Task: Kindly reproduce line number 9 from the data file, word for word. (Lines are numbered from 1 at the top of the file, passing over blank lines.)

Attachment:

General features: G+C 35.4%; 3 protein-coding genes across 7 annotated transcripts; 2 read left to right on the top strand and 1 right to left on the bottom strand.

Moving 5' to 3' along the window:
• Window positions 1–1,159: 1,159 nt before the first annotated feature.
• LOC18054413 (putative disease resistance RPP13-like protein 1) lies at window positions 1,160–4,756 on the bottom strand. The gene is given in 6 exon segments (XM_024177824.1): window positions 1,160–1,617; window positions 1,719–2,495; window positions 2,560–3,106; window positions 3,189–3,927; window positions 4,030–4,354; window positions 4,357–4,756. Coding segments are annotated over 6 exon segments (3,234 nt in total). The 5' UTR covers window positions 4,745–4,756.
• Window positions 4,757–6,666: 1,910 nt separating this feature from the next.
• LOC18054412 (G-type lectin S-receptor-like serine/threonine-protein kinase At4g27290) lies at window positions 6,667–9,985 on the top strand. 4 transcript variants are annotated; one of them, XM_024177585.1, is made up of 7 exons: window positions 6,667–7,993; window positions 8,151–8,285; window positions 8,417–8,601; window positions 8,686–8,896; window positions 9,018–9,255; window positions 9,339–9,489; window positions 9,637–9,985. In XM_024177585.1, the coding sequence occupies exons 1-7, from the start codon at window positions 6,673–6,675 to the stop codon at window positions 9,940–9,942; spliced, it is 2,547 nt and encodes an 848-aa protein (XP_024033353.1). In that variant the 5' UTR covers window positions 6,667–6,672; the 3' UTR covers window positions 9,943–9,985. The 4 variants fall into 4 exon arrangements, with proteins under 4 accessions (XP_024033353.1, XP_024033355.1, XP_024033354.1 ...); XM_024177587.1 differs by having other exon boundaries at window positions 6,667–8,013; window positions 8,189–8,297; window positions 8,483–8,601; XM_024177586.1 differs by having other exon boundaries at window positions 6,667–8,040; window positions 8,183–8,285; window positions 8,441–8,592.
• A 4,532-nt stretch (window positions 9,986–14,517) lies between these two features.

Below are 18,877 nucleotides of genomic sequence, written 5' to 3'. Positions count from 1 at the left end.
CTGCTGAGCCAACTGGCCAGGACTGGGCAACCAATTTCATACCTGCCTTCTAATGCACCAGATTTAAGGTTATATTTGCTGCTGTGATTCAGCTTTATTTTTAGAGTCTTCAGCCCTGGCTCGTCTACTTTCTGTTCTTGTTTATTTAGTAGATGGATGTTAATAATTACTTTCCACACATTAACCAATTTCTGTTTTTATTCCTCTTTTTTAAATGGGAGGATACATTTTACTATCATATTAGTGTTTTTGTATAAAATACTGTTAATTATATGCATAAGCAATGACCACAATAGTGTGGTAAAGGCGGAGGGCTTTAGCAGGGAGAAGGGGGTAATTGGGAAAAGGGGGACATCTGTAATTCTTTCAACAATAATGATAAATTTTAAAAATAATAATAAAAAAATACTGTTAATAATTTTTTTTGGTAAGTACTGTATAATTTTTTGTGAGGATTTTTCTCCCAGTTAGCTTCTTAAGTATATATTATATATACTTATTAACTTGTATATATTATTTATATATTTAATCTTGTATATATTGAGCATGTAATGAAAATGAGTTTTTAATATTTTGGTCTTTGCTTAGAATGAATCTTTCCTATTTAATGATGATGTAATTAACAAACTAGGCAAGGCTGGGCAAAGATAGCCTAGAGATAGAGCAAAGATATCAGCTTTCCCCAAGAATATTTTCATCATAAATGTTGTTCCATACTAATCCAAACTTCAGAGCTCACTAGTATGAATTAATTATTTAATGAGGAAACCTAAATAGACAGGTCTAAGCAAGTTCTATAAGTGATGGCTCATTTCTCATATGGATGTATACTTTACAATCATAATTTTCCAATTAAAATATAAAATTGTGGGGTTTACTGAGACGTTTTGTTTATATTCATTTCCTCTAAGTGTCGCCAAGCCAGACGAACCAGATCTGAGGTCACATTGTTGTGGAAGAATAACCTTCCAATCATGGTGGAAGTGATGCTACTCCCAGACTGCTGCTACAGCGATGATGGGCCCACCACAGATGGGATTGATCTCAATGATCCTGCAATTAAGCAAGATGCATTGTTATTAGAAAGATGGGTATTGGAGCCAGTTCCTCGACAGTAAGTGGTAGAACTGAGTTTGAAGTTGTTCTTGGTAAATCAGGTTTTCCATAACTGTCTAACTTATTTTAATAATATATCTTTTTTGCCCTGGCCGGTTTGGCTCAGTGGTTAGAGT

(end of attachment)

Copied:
CTGCTGAGCCAACTGGCCAGGACTGGGCAACCAATTTCATACCTGCCTTCTAATGCACCAGATTTAAGGTTATATTTGCTGCTGTGATTCAGCTTTATTTTTAGAGTCTTCAGCCCTGGCTCGTCTACTTTCTGTTCTTGTTTATTTAGTAGATGGATGTTAATAATTACTTTCCACACATTAACCAATTTCTGTTTTTATTCCTCTTTTTTAAATGGGAGGATACATTTTACTATCATATTAGTGTTTTTGTATAAAATACTGTTAATTATATGCATAAGCAATGACCACAATAGTGTGGTAAAGGCGGAGGGCTTTAGCAGGGAGAAGGGGGTAATTGGGAAAAGGGGGACATCTGTAATTCTTTCAACAATAATGATAAATTTTAAAAATAATAATAAAAAAATACTGTTAATAATTTTTTTTGGTAAGTACTGTATAATTTTTTGTGAGGATTTTTCTCCCAGTTAGCTTCTTAAGTATATATTATATATACTTATTAACTTGTATATATTATTTATATATTTAATCTTGTATATATTGAGCATGTAATGAAAATGAGTTTTTAATATTTTGGTCTTTGCTTAGAATGAATCTTTCCTATTTAATGATGATGTAATTAACAAACTAGGCAAGGCTGGGCAAAGATAGCCTAGAGATAGAGCAAAGATATCAGCTTTCCCCAAGAATATTTTCATCATAAATGTTGTTCCATACTAATCCAAACTTCAGAGCTCACTAGTATGAATTAATTATTTAATGAGGAAACCTAAATAGACAGGTCTAAGCAAGTTCTATAAGTGATGGCTCATTTCTCATATGGATGTATACTTTACAATCATAATTTTCCAATTAAAATATAAAATTGTGGGGTTTACTGAGACGTTTTGTTTATATTCATTTCCTCTAAGTGTCGCCAAGCCAGACGAACCAGATCTGAGGTCACATTGTTGTGGAAGAATAACCTTCCAATCATGGTGGAAGTGATGCTACTCCCAGACTGCTGCTACAGCGATGATGGGCCCACCACAGATGGGATTGATCTCAATGATCCTGCAATTAAGCAAGATGCATTGTTATTAGAAAGATGGGTATTGGAGCCAGTTCCTCGACAGTAAGTGGTAGAACTGAGTTTGAAGTTGTTCTTGGTAAATCAGGTTTTCCATAACTGTCTAACTTATTTTAATAATATATCTTTTTTGCCCTGGCCGGTTTGGCTCAGTGGTTAGAGT